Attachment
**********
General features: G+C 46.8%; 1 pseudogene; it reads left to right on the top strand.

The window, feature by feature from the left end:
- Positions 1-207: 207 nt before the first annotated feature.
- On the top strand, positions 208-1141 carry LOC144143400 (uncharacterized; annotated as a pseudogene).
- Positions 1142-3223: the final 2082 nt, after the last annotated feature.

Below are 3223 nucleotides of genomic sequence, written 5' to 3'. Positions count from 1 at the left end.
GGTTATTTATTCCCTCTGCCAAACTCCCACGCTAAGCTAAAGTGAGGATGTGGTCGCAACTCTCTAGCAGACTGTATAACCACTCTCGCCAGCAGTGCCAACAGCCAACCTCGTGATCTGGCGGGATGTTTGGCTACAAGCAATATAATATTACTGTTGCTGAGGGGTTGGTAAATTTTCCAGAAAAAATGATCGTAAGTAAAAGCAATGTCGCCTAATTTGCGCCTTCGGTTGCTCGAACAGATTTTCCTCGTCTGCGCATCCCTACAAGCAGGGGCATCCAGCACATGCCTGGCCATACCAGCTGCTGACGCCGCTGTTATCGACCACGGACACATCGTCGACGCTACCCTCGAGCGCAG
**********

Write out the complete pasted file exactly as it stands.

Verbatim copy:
General features: G+C 46.8%; 1 pseudogene; it reads left to right on the top strand.

The window, feature by feature from the left end:
- Positions 1-207: 207 nt before the first annotated feature.
- On the top strand, positions 208-1141 carry LOC144143400 (uncharacterized; annotated as a pseudogene).
- Positions 1142-3223: the final 2082 nt, after the last annotated feature.

Below are 3223 nucleotides of genomic sequence, written 5' to 3'. Positions count from 1 at the left end.
GGTTATTTATTCCCTCTGCCAAACTCCCACGCTAAGCTAAAGTGAGGATGTGGTCGCAACTCTCTAGCAGACTGTATAACCACTCTCGCCAGCAGTGCCAACAGCCAACCTCGTGATCTGGCGGGATGTTTGGCTACAAGCAATATAATATTACTGTTGCTGAGGGGTTGGTAAATTTTCCAGAAAAAATGATCGTAAGTAAAAGCAATGTCGCCTAATTTGCGCCTTCGGTTGCTCGAACAGATTTTCCTCGTCTGCGCATCCCTACAAGCAGGGGCATCCAGCACATGCCTGGCCATACCAGCTGCTGACGCCGCTGTTATCGACCACGGACACATCGTCGACGCTACCCTCGAGCGCAG